This class and I just seemed to click so well. They were into what I was teaching.  They were respectful and they wanted to please me.  I was able to try out so many lessons with them and I learned a lot about teaching from them.  As a result of our time together, I had a very strong rapport with them.  Many of them even came on my very first overseas trip to Italy.  To say that I was close with many of them was an understatement.  We would spend a lot of time together over the years and not just in class, but also during our X-time (an extra period at the end of the day for extra help) mostly chatting about their lives.  I became more than a teacher. I was a counselor, a second parent, a friend.  

Eighth period, the last day of the school year 2005 was a very difficult one for me.  I remember this vividly as well.  I remember Matt writing on my board over and over that he would never leave. I remember writing in Kristin's yearbook and not wanting to stop because I knew it meant it would all be over.  The day. The year. My time with this class. I looked up to see Kristin in my doorway, crying.  I never imagined being so moved by students to the point of tears. Graduation day was even harder.  I just remember being so proud of this class and wanting them to go out there into the world and do great things but at the same time never leave.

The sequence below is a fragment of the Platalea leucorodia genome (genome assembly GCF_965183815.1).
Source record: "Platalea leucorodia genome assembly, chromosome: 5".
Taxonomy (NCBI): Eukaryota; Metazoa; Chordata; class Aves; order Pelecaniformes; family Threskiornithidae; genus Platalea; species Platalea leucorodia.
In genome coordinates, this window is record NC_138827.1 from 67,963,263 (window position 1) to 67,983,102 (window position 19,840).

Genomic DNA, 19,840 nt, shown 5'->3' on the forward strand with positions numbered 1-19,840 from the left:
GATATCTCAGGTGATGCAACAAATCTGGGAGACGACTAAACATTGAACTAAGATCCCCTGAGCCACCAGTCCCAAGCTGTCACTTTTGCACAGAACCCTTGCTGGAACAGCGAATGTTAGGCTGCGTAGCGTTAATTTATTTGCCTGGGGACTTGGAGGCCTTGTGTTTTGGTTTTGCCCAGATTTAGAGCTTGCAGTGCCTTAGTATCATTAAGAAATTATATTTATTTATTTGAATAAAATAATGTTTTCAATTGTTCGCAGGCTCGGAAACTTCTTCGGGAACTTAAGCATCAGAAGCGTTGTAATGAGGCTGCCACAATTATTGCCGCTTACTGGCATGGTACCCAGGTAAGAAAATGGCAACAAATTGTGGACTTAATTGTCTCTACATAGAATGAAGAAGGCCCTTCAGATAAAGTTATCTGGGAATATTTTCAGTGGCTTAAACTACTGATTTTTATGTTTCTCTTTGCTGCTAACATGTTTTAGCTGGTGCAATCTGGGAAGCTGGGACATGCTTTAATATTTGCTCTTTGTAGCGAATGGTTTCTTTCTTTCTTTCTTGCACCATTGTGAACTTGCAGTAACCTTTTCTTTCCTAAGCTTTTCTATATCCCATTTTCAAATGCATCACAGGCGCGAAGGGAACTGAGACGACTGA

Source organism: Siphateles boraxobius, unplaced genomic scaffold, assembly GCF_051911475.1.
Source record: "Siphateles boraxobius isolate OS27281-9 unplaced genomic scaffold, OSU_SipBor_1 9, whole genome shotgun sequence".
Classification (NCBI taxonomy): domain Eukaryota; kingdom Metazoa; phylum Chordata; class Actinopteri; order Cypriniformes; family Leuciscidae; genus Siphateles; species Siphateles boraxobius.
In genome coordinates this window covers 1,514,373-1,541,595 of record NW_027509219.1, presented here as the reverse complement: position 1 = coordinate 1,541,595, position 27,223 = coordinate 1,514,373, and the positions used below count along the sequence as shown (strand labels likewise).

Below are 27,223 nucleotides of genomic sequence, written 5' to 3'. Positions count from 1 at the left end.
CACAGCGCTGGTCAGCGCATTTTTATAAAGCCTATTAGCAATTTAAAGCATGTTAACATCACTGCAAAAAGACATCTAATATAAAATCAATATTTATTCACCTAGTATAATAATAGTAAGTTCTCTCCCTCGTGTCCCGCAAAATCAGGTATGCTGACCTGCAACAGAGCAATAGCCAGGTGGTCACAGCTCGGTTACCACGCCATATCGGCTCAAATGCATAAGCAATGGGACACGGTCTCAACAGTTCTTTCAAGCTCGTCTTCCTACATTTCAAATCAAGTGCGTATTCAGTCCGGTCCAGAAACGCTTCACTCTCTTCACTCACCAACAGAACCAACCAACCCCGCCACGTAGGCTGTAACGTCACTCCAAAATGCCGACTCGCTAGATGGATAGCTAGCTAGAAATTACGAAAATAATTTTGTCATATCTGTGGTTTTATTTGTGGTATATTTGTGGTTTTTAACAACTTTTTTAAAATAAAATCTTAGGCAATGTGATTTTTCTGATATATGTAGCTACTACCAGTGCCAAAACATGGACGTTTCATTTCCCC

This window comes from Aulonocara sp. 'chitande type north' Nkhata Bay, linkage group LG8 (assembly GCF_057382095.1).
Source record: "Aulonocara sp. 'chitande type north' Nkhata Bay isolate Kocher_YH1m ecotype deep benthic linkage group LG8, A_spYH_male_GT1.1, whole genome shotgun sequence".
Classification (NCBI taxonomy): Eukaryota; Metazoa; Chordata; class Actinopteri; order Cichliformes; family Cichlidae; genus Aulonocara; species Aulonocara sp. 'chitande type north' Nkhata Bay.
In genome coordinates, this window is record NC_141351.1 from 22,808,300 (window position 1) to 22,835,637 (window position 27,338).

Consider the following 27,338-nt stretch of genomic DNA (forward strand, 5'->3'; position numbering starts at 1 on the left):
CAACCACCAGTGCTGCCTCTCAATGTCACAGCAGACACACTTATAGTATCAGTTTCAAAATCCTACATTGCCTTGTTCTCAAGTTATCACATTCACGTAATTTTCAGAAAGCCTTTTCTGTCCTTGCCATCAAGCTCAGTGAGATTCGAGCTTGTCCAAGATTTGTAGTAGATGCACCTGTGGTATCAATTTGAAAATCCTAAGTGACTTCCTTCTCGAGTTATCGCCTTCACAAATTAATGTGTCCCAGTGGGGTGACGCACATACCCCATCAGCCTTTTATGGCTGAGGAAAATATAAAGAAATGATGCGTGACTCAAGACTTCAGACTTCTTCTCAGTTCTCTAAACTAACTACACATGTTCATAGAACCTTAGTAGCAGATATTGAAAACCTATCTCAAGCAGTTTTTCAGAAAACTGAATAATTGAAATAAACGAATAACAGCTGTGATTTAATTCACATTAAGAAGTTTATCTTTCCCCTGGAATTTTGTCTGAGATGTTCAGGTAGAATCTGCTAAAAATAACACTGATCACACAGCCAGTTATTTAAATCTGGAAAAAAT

Back to that statement by Nicholas.  I knew when he said that to me, not too long before the end of the year, that I had to find a way to create a healthy distance between myself and my students and not because this was a bad experience but because I had to find a way to still care about my students, help them in any way I could, be there for them but be able to let them go when it was time.  This was difficult for me and took some time but I can say now, some ten years later, that I have been better for that experience and have been able to watch my kids graduate with joy (ok- even a stray tear at times) and let them go.